But the festival inevitably gets caught in the crossfire sometimes. At the outset of this year’s festival, for example, Mohammed Nuwwara, a 16 year-old festival volunteer from Al Jalazon refugee camp was shot dead by an Israeli soldier outside Beit El Israeli settlement. As a mark of respect, the preview performance he should have been part of, “Vertical Exile: West Bank Dreamerspass” by Scandinavian “Public Eye” dance company was canceled. A week later Nuwwara’s friends were bussed to Dheishish refugee camp, where the show went on regardless.
Elayyan was slow to be drawn on the tragedy. “I don’t want to speak too much about our history and the situation... War is our daily life.” Sadly, the incident is not unusual. This festival was initiated partly to give teenagers like Nuwwara somewhere else to focus their energies other than the suffocating political stalemate they are trapped in.
Rhetoric-free, at Ramallah Contemporary Dance Festival, the medium is the message. What better way to celebrate the human being – untethered by political ideology - than through contemporary dance? John Scott was delighted his powerful choreography “The White Piece” was part of this uplifting initiative. “I don’t underestimate the power of culture”, he said. “You feel there are big powerful eyes watching”.
Scott describes “The White Piece” as “a ritual, an act of defiance, an act of identity, it’s like a big passport for all those strange people who make up the cast”. In Ramallah he added versatile Palestinian actress Riham Isaac to his eclectic line-up, which boasted a pair of ex-Merce Cunningham dancers; breath-taking “new Irish” survivors of torture from Uganda, Roumania, and Congo; the magnificent Joanna Banks who traces her dance lineage to Ninette de Valois; African-American dynamo Winston “Dynamite” Brown, the mighty Scott himself, and top Irish contemporary dancers James Hosty and Rebecca Reilly.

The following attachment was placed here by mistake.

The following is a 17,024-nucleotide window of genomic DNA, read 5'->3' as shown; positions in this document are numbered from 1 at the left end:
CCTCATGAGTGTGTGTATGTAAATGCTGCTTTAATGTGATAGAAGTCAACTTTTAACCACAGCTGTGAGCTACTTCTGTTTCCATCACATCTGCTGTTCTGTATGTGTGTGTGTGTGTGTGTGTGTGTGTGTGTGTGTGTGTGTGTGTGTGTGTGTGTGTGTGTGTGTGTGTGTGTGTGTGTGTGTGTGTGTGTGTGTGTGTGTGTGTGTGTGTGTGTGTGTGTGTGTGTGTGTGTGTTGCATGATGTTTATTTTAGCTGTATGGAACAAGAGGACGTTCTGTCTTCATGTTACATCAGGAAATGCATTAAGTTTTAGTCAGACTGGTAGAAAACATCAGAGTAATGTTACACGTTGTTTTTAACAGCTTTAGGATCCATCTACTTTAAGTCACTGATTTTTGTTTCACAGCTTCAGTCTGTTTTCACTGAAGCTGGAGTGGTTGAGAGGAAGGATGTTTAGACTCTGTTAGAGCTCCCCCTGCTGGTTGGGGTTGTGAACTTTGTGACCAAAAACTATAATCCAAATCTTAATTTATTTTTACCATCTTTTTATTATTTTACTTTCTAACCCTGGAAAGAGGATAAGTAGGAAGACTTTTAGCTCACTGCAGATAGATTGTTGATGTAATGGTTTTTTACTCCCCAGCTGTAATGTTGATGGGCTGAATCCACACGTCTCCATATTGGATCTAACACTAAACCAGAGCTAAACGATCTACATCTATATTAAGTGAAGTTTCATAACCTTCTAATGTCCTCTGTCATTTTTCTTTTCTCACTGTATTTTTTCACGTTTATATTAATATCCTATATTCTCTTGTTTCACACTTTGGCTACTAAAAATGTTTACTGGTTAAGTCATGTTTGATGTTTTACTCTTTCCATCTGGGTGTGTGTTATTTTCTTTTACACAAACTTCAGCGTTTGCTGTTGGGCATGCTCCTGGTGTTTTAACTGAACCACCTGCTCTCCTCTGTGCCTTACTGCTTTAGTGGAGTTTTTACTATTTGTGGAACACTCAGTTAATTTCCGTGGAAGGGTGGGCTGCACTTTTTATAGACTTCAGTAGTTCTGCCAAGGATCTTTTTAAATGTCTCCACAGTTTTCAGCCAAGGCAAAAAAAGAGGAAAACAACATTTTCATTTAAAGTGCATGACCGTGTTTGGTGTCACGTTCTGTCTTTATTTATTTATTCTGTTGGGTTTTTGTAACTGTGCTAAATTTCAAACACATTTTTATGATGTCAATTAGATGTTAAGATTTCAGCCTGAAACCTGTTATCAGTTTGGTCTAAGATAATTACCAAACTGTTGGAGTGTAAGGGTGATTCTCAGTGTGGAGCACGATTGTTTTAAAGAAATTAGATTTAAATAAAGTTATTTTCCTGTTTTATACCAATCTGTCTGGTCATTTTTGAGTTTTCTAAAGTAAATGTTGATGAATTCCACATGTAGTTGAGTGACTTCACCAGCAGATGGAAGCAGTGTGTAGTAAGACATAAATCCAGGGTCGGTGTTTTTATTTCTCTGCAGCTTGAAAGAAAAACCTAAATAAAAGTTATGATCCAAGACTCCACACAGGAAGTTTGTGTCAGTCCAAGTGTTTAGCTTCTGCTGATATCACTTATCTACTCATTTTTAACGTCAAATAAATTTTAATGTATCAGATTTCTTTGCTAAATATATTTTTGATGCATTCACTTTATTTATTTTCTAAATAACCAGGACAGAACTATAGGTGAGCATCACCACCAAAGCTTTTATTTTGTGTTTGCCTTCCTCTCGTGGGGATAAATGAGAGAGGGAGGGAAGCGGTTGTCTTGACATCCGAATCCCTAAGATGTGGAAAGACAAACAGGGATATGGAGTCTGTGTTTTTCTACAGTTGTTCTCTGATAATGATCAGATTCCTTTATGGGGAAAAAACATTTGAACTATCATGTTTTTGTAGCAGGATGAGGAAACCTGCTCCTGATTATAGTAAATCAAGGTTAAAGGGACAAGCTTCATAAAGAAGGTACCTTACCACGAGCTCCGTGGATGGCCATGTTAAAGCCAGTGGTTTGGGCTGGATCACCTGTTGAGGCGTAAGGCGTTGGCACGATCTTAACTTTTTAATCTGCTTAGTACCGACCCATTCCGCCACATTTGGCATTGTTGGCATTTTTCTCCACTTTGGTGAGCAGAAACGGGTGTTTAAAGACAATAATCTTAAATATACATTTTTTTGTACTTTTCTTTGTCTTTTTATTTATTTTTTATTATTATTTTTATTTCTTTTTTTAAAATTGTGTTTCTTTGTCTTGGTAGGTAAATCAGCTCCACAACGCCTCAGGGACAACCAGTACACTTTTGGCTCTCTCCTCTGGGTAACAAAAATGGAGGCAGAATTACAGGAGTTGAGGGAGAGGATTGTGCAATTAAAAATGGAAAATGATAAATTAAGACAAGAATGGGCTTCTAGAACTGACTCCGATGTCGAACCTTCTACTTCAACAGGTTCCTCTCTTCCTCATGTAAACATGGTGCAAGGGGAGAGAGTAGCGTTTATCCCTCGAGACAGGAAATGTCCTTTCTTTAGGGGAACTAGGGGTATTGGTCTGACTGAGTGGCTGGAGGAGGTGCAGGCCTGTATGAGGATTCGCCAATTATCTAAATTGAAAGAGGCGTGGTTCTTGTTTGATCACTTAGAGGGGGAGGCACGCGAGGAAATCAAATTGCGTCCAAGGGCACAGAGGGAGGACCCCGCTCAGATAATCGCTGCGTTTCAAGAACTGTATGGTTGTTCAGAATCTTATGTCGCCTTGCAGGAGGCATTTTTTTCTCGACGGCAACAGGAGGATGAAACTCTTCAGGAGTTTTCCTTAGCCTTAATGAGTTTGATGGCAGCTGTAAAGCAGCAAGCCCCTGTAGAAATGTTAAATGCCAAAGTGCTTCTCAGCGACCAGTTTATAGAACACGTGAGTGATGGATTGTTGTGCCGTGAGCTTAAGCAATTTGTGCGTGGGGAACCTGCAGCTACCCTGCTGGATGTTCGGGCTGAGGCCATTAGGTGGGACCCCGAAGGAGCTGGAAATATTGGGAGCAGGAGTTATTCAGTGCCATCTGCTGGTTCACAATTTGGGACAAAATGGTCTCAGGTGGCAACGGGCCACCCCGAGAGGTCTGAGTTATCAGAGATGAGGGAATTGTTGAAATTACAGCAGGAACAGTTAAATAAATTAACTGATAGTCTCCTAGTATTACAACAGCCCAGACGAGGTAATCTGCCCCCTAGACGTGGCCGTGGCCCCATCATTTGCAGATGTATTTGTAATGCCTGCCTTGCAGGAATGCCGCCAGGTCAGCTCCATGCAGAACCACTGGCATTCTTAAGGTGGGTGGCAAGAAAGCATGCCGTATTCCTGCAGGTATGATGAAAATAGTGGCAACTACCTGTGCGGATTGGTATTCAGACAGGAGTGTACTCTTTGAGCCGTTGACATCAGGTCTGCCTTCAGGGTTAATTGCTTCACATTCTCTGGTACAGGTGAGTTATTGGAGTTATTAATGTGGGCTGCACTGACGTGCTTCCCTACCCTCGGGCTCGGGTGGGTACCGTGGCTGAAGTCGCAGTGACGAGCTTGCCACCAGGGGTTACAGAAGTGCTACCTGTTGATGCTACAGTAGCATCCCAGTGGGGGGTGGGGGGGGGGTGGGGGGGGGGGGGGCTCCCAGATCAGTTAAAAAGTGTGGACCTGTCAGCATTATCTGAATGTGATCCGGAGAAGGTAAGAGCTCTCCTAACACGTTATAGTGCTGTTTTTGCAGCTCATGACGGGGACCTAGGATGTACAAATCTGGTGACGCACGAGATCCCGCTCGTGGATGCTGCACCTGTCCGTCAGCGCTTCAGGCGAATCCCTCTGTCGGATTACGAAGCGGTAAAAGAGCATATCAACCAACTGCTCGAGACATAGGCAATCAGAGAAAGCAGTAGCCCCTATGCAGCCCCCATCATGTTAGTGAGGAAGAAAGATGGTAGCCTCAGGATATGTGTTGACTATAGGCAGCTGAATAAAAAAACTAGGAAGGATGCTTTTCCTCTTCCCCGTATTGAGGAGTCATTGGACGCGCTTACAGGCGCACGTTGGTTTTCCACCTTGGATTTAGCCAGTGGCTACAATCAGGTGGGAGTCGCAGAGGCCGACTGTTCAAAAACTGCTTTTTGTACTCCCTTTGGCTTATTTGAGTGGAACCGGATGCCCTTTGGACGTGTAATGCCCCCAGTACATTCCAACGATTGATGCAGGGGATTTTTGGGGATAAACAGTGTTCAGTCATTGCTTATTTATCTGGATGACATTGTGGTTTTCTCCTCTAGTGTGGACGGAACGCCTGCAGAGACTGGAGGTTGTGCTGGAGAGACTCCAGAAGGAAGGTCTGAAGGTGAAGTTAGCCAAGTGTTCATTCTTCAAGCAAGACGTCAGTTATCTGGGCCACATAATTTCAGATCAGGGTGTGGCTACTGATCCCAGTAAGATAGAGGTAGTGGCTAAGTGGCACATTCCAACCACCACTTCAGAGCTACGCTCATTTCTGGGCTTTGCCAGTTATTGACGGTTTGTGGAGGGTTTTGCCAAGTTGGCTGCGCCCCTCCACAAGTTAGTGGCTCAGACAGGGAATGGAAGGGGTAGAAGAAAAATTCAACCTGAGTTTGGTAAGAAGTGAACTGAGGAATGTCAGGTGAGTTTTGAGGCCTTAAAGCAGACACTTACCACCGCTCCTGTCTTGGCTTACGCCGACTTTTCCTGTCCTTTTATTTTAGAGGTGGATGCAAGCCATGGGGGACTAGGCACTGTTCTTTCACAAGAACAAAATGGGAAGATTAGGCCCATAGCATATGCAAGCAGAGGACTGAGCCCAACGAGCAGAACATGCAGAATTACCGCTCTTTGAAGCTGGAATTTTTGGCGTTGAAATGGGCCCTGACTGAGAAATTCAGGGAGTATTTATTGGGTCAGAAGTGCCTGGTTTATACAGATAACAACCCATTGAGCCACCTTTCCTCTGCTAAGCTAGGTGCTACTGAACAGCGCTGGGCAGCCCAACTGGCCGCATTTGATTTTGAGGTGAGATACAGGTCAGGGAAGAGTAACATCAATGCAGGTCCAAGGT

Striking a deep chord with the audience afterwards, Immaculate Akello, Ugandan-Irish survivor of torture, spoke with powerful emotional acumen from her own first-hand experience of the effects of War on mothers and children. Scott drew parallels with Northern Ireland.
Scott’s abstract idiom was drawn into this realm of the “accidentally political” when he collaborated with Dublin’s Centre for the Care of Survivors of Torture in 2003. “I don’t think about the politics”, he said. “I just think about the wonderful people I’ve met... I don’t use anything didactic in my work. I think the most political thing I do is to simply have the people present in my work. That’s the statement”. Scott has also performed in Holocaust choreographies by legendary choreographers like Meredith Monk and Anna Sokolow, and is keen to praise the many Jewish achievements, including Karl Marx.
Elayann, himself a lefty choreographer, underlined that Ramallah Contemporary Dance Festival is an NGO, aligned with neither Fatah nor Hamas. Yes, he has indeed been invited to participate in a dance festival in Tel Aviv. But “even if they were from the left parties”, he cannot entertain the possibility of cultural exchange with Israel until there is a Palestinian state, he says.
That could be like waiting for Godot. But in the meantime, like Lucky, in Beckett’s famous play (who uttered “Dance First. Think Later. That’s the natural order”), at Ramallah Contemporary Dance Festival they are throwing their arms up in the air, and dancing. I can’t help thinking that Beckett would have been proud, could he have seen Irish Modern Dance theatre in Ramallah’s Al Kasabah theatre, dancing their strange, and beautiful dance. I was.